For years, we’ve assumed that osteoporosis—increased fragility of bones—is a condition related to older people. However, the American Academy of Pediatrics, now believes that the foundation for this condition is actually laid in early childhood and adolescence. Because of this, they are now encouraging greater emphasis on bone health earlier in life among both parents and pediatricians.
According to researchers, osteoporosis is a major cause of economic burden and morbidity among older individuals around the world. In fact, it is estimated that, by the year 2020, around half of Americans age 50 or older will be at risk for osteoporotic fractures. And now, with research pointing to the childhood as the root of osteoporosis problems, it’s now imperative that a solution be found immediately for our youth.
Published in the journal Pediatrics, the AAPs new report outlines strategies that parents and pediatricians can use to better ensure bone health in children. It all starts while in utero, while the mother is pregnant. Adequate vitamin D and calcium intake is essential for proper bone health in fetal growth. Then, as the child grows, bone mineral content increases 40-fold from the time of birth on in through adulthood, with the peak bone mass occurring somewhere near the end of the second decade of life.
While about 70% of variance in overall bone mass can be chalked up to genetic factors, researchers say that the nutritional intake of calcium, vitamin D, protein, sodium and carbonated beverages can all play a part in bone health during childhood and beyond, as can exercise, healthy body weight and hormonal status, and an active lifestyle.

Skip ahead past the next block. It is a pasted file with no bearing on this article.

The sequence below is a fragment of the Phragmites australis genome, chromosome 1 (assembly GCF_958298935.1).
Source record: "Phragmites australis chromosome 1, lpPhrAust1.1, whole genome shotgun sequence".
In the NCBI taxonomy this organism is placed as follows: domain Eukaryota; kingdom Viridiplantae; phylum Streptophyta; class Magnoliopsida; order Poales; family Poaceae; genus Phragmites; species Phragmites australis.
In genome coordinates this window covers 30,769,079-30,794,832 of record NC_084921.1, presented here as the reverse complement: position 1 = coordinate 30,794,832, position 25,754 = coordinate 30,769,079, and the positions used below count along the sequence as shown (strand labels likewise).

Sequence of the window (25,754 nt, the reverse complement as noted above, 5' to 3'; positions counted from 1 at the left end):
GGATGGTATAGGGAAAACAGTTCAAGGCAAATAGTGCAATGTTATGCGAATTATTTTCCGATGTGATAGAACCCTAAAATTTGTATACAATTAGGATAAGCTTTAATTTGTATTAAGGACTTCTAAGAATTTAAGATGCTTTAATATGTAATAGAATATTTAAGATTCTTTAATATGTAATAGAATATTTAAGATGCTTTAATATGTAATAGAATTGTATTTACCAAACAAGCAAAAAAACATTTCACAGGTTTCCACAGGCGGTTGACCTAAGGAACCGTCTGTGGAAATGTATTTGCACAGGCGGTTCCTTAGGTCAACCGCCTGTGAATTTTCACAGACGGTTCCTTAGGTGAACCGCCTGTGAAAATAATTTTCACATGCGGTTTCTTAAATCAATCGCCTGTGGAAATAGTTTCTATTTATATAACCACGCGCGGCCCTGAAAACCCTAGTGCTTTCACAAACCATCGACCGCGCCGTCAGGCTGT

Milk consumption during childhood has been linked with a higher bone mass and lower rates during adulthood; this is likely due to the calcium and vitamin D found in milk—both of which have been linked to skeletal health. In fact, about 99% of all the body’s total calcium can be found in the skeleton.
Of course, speculation isn’t enough when it comes to something as important as the health of our children, so the AAP further investigated the importance of bone health in children by reviewing bone acquisition during infancy, childhood, and adolescence in order to help them better advise parents and pediatricians on appropriate strategies for lifelong bone health.
What they found was that the primary nutrition sources for infants should be human milk or infant formula, if that is not feasible. Then, after the first year of life, the main source of dietary calcium should be milk and other dairy products, which accounts for 70-80% of nutritional calcium intake. This should mostly come from foods and beverages that contain both vitamin D and calcium, including nonfat milk and low-fat yogurts.
The Institute of Medicine has suggested a higher recommended daily allowance for vitamin D, and the AAP supports this. However, it should be noted that the organization does not support universal screening for vitamin D deficiency in healthy children; instead, this type of testing is recommended only for children that have medical conditions directly linked with reduced bone mineral density. It should also be noted that calcium supplementation is not advised for healthy children, but increased dietary intake is strongly encouraged.
Children can also increase their bone density health through weight-bearing activities, such as walking, dancing, and running, to encourage bone health. Pediatricians should also enquire about such activities when examining their patients to help ensure that parents are receiving adequate information when it comes to protecting the bone health of their children.
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